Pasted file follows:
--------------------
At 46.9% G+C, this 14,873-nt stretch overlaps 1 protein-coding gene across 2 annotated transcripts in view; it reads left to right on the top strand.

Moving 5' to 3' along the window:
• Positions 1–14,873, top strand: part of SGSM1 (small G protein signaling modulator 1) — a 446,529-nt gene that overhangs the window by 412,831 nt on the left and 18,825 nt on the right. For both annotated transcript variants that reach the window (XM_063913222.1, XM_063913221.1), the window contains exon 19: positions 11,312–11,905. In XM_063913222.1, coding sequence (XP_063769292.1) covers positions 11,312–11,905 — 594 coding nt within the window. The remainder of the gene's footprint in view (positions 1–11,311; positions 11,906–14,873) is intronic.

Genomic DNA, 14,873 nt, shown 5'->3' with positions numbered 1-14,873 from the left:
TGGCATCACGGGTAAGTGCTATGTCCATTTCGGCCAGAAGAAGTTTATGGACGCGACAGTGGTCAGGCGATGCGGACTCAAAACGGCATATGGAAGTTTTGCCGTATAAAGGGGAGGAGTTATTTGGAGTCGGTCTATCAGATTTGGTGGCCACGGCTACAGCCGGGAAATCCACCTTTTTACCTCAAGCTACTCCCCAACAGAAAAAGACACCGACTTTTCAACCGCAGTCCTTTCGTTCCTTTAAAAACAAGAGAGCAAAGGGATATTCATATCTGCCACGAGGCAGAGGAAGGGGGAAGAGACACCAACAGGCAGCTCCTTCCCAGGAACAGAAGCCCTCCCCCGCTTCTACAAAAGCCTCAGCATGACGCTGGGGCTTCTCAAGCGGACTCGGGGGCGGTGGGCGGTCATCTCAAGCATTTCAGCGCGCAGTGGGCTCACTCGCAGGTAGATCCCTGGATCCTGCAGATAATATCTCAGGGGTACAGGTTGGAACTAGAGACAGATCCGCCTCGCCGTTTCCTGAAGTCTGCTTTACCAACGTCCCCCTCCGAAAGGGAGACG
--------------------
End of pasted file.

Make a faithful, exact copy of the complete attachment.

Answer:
At 46.9% G+C, this 14,873-nt stretch overlaps 1 protein-coding gene across 2 annotated transcripts in view; it reads left to right on the top strand.

Moving 5' to 3' along the window:
• Positions 1–14,873, top strand: part of SGSM1 (small G protein signaling modulator 1) — a 446,529-nt gene that overhangs the window by 412,831 nt on the left and 18,825 nt on the right. For both annotated transcript variants that reach the window (XM_063913222.1, XM_063913221.1), the window contains exon 19: positions 11,312–11,905. In XM_063913222.1, coding sequence (XP_063769292.1) covers positions 11,312–11,905 — 594 coding nt within the window. The remainder of the gene's footprint in view (positions 1–11,311; positions 11,906–14,873) is intronic.

Genomic DNA, 14,873 nt, shown 5'->3' with positions numbered 1-14,873 from the left:
TGGCATCACGGGTAAGTGCTATGTCCATTTCGGCCAGAAGAAGTTTATGGACGCGACAGTGGTCAGGCGATGCGGACTCAAAACGGCATATGGAAGTTTTGCCGTATAAAGGGGAGGAGTTATTTGGAGTCGGTCTATCAGATTTGGTGGCCACGGCTACAGCCGGGAAATCCACCTTTTTACCTCAAGCTACTCCCCAACAGAAAAAGACACCGACTTTTCAACCGCAGTCCTTTCGTTCCTTTAAAAACAAGAGAGCAAAGGGATATTCATATCTGCCACGAGGCAGAGGAAGGGGGAAGAGACACCAACAGGCAGCTCCTTCCCAGGAACAGAAGCCCTCCCCCGCTTCTACAAAAGCCTCAGCATGACGCTGGGGCTTCTCAAGCGGACTCGGGGGCGGTGGGCGGTCATCTCAAGCATTTCAGCGCGCAGTGGGCTCACTCGCAGGTAGATCCCTGGATCCTGCAGATAATATCTCAGGGGTACAGGTTGGAACTAGAGACAGATCCGCCTCGCCGTTTCCTGAAGTCTGCTTTACCAACGTCCCCCTCCGAAAGGGAGACG